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EPA Makes Chemical Information More Accessible to Public For the first time

(epa.gov): EPA is for the first time providing free access to the consolidated Toxic Substances Control Act (TSCA) Chemical Substance Inventory on its Web site. Also for the first time the Inventory is available at Data.gov as a dataset and as an extraction tool, which makes the data easier to manipulate. In the coming months, EPA will take further steps to increase transparency and make more information available to the public, including adding TSCA facility information, and the list of chemicals manufactured to the Facility Registry System (FRS). FRS is an integrated database that provides the public with easier access to EPA's environmental information and better tools for cross-media environmental analysis.
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Ceramic society launches new glass science and applications journal

(firstscience.com): From cutting-edge photovoltaic power generation systems to substrates for repairing or even growing new human tissue, glass-based materials are playing an expanding role in the world's scientific and technical advances. Against this backdrop, The American Ceramic Society (ACerS) has launched a major peer-reviewed journal dedicated to applied glass research: The International Journal of Applied Glass Science (IJAGS). The inaugural issue of IJAGS includes articles on glass for use in medicine, architecture, liquid crystal display systems, optical applications, mechanical strength and chemical durability.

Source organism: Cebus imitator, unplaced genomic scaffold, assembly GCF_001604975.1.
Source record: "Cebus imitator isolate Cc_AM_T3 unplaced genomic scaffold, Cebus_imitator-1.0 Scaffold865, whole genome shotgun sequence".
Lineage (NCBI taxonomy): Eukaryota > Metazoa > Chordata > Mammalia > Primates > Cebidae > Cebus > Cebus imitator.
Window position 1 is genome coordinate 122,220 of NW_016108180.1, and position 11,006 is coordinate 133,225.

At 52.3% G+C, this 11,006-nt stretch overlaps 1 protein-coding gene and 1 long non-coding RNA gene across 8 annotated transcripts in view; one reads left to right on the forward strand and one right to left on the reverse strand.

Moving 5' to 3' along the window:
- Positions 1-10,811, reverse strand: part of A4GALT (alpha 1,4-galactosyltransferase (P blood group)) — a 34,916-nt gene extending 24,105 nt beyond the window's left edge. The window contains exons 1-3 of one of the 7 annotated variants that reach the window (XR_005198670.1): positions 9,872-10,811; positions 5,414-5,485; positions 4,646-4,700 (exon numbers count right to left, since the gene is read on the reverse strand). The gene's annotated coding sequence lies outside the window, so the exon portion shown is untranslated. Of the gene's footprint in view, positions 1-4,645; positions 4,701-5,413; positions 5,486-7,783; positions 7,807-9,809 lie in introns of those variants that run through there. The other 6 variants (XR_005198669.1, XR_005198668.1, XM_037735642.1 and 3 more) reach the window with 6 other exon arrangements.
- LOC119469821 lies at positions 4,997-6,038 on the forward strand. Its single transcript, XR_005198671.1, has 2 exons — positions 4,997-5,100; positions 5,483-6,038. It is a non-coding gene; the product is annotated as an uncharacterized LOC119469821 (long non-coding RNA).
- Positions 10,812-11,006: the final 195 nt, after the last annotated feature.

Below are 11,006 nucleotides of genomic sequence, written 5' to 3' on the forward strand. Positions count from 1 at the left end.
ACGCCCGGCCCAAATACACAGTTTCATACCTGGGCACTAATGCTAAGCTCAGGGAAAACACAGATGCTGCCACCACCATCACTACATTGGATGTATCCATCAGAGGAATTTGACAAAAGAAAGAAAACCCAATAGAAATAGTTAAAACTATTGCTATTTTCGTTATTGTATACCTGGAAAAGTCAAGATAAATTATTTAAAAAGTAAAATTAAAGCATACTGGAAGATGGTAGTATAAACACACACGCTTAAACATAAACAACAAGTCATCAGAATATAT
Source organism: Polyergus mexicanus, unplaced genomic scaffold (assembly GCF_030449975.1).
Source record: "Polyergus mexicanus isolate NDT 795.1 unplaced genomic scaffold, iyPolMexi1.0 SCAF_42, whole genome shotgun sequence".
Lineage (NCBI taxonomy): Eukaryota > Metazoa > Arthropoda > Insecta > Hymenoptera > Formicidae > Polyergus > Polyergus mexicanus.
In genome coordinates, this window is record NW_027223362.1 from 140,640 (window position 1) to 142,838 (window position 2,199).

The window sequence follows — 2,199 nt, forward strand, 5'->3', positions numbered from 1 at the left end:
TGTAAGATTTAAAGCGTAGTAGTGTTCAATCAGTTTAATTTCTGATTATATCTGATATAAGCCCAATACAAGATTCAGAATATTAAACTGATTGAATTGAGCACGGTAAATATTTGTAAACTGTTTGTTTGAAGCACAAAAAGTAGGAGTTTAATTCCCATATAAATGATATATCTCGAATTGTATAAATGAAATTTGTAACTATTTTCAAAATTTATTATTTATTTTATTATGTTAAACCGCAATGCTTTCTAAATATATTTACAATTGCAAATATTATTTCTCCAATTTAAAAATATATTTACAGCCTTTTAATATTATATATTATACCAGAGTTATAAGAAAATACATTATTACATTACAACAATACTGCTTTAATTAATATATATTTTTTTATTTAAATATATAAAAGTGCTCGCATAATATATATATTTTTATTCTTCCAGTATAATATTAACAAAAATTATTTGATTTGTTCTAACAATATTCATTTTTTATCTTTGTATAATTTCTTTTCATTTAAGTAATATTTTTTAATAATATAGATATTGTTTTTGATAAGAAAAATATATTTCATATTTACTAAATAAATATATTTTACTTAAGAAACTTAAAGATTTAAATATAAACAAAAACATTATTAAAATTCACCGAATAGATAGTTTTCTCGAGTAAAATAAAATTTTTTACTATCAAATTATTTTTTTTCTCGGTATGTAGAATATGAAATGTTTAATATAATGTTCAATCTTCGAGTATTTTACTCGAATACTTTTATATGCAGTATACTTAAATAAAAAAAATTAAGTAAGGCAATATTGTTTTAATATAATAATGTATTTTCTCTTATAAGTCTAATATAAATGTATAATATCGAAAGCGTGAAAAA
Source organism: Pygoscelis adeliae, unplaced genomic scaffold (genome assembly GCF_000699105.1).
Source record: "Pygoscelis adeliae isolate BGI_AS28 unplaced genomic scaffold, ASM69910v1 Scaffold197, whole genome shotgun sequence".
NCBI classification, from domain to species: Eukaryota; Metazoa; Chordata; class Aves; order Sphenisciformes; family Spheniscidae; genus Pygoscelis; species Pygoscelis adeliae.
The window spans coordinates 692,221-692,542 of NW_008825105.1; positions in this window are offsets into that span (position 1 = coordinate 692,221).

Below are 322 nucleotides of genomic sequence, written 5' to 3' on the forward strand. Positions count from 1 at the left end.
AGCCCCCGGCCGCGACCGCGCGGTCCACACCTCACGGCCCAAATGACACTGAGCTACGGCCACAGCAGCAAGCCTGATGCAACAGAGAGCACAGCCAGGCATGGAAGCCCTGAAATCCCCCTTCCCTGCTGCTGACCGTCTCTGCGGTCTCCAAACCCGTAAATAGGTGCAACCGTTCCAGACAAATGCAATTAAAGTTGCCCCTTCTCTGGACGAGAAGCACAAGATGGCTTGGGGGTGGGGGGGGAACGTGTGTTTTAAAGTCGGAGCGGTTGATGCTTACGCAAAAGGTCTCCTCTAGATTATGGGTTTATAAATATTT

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First rise in library borrowing for 20 years

(thebookseller.com): Book issuing has increased for the first time in more than 20 years, according to provisional figures drawn from the latest set of library statistics. But spending on books by libraries has fallen. Library campaigner Tim Coates has analysed the provisional figures for the year 2008/09 from the Chartered Institute of Public Finance and Accountancy (CIPFA). The statistics coincide with the beginning of the recession, which has been reported to have increased library use within individual authorities. Finalised CIPFA statistics will be published next Monday (22nd).
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National Broadband Plan must lead to universal, affordable access, says ALA

(wo.ala.org): There are great opportunities proposed in the National Broadband Plan and still much important public debate facing the American public on these critical broadband issues. As the plan moves forward, it must lead to digital inclusion - not exclusion. Since libraries serve a critical role in today's information society, ALA will be active in this important policy-making. The plan captures the need for universal affordable broadband access to individuals at home through libraries and other anchor institutions as well as for local governments and all levels of education institutions.
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Internet history - should it be archived?

(government.zdnet.com): Among the many arguments for copyright and anti-counterfeiting law (ACTA) and piracy treaties, another debate has been slowly making its way to the surface that government will have to decide upon as policy. Should the 'history' of the internet be preserved? Spearheading this initiative are several organizations, among them the National Library of Wales in the United Kingdom. The Internet is a fast changing content space. News organizations archive stories for future reference (including ZDNet) and thus the integrity of the stories is maintained. But will they be archived for use forever?
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